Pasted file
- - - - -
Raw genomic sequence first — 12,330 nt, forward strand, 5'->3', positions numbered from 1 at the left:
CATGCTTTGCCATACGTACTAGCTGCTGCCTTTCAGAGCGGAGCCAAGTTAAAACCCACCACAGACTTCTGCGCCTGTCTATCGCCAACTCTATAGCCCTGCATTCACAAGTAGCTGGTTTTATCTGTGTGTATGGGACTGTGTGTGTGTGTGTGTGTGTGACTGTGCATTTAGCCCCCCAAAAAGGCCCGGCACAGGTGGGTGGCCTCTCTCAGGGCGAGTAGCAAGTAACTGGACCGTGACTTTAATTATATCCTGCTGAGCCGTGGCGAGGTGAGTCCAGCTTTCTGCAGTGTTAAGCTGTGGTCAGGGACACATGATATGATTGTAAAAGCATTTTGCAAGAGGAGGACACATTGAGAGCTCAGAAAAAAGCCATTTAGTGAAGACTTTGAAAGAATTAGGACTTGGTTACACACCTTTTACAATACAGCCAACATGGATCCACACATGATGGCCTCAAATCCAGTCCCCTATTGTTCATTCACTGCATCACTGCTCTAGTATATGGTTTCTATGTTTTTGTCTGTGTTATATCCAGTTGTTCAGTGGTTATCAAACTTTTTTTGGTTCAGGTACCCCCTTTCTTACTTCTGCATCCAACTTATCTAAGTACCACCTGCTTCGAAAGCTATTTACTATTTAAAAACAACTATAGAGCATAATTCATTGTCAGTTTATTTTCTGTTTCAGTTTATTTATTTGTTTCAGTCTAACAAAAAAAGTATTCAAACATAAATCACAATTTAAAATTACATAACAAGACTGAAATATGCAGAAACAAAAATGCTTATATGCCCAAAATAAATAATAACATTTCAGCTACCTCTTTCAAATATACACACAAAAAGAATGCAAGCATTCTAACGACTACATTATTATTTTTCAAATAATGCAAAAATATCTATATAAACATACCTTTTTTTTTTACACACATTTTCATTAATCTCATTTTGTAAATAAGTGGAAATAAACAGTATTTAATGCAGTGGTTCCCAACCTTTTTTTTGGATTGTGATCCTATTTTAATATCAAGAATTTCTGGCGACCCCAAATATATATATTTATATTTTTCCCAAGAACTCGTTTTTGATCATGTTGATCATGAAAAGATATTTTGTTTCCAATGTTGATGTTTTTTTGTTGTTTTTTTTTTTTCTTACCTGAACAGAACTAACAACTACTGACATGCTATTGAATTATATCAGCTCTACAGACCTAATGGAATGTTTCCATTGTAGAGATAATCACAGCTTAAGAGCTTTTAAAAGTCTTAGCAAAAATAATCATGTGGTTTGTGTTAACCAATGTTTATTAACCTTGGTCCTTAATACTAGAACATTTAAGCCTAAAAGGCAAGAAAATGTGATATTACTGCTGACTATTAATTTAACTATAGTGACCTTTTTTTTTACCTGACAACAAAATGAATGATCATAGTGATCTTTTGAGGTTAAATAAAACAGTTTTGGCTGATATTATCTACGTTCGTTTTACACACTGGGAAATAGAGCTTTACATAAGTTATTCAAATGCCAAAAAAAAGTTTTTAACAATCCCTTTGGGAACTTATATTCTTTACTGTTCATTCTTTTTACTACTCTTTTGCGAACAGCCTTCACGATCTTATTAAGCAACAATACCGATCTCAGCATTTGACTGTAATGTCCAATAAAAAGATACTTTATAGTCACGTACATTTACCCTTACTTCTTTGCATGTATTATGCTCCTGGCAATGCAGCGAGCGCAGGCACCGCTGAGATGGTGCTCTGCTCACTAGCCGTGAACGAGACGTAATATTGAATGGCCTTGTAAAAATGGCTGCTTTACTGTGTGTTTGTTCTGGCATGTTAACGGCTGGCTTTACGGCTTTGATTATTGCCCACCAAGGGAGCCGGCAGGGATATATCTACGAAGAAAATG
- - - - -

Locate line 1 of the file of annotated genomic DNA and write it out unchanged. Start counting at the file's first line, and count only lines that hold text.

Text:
Raw genomic sequence first — 12,330 nt, forward strand, 5'->3', positions numbered from 1 at the left: